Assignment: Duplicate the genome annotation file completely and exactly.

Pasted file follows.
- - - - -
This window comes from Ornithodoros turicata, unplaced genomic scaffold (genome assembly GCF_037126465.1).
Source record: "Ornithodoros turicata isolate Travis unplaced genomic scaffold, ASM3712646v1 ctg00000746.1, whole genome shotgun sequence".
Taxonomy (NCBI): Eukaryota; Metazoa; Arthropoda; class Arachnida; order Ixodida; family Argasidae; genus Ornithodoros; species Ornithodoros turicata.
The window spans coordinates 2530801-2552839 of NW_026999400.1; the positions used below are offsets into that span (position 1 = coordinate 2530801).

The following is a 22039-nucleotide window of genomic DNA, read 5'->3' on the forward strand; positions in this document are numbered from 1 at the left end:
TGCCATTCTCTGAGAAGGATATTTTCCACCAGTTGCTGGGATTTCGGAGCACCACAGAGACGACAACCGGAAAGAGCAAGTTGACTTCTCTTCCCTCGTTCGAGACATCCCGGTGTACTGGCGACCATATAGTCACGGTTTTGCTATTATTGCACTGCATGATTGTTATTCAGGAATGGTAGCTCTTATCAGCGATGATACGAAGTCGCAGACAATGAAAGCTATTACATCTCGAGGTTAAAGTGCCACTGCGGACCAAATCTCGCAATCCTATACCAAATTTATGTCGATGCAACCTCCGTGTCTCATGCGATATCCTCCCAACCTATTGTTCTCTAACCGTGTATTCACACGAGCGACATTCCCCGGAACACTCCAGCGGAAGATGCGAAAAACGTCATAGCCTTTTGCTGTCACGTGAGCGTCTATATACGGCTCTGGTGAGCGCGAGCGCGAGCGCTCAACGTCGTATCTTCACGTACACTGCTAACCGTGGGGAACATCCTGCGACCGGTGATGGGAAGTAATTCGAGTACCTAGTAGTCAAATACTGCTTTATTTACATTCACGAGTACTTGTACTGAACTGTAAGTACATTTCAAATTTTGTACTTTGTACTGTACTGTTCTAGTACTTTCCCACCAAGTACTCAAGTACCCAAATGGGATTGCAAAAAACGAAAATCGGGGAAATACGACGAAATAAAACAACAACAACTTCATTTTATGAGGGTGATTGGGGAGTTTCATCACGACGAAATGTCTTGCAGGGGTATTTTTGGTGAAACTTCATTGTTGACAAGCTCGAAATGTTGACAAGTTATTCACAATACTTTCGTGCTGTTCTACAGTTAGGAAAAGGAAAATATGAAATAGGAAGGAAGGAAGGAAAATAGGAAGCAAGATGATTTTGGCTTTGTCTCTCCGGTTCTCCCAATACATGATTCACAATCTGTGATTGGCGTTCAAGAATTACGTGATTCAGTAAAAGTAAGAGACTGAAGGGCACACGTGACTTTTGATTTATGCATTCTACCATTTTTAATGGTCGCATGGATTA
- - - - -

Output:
This window comes from Ornithodoros turicata, unplaced genomic scaffold (genome assembly GCF_037126465.1).
Source record: "Ornithodoros turicata isolate Travis unplaced genomic scaffold, ASM3712646v1 ctg00000746.1, whole genome shotgun sequence".
Taxonomy (NCBI): Eukaryota; Metazoa; Arthropoda; class Arachnida; order Ixodida; family Argasidae; genus Ornithodoros; species Ornithodoros turicata.
The window spans coordinates 2530801-2552839 of NW_026999400.1; the positions used below are offsets into that span (position 1 = coordinate 2530801).

The following is a 22039-nucleotide window of genomic DNA, read 5'->3' on the forward strand; positions in this document are numbered from 1 at the left end:
TGCCATTCTCTGAGAAGGATATTTTCCACCAGTTGCTGGGATTTCGGAGCACCACAGAGACGACAACCGGAAAGAGCAAGTTGACTTCTCTTCCCTCGTTCGAGACATCCCGGTGTACTGGCGACCATATAGTCACGGTTTTGCTATTATTGCACTGCATGATTGTTATTCAGGAATGGTAGCTCTTATCAGCGATGATACGAAGTCGCAGACAATGAAAGCTATTACATCTCGAGGTTAAAGTGCCACTGCGGACCAAATCTCGCAATCCTATACCAAATTTATGTCGATGCAACCTCCGTGTCTCATGCGATATCCTCCCAACCTATTGTTCTCTAACCGTGTATTCACACGAGCGACATTCCCCGGAACACTCCAGCGGAAGATGCGAAAAACGTCATAGCCTTTTGCTGTCACGTGAGCGTCTATATACGGCTCTGGTGAGCGCGAGCGCGAGCGCTCAACGTCGTATCTTCACGTACACTGCTAACCGTGGGGAACATCCTGCGACCGGTGATGGGAAGTAATTCGAGTACCTAGTAGTCAAATACTGCTTTATTTACATTCACGAGTACTTGTACTGAACTGTAAGTACATTTCAAATTTTGTACTTTGTACTGTACTGTTCTAGTACTTTCCCACCAAGTACTCAAGTACCCAAATGGGATTGCAAAAAACGAAAATCGGGGAAATACGACGAAATAAAACAACAACAACTTCATTTTATGAGGGTGATTGGGGAGTTTCATCACGACGAAATGTCTTGCAGGGGTATTTTTGGTGAAACTTCATTGTTGACAAGCTCGAAATGTTGACAAGTTATTCACAATACTTTCGTGCTGTTCTACAGTTAGGAAAAGGAAAATATGAAATAGGAAGGAAGGAAGGAAAATAGGAAGCAAGATGATTTTGGCTTTGTCTCTCCGGTTCTCCCAATACATGATTCACAATCTGTGATTGGCGTTCAAGAATTACGTGATTCAGTAAAAGTAAGAGACTGAAGGGCACACGTGACTTTTGATTTATGCATTCTACCATTTTTAATGGTCGCATGGATTA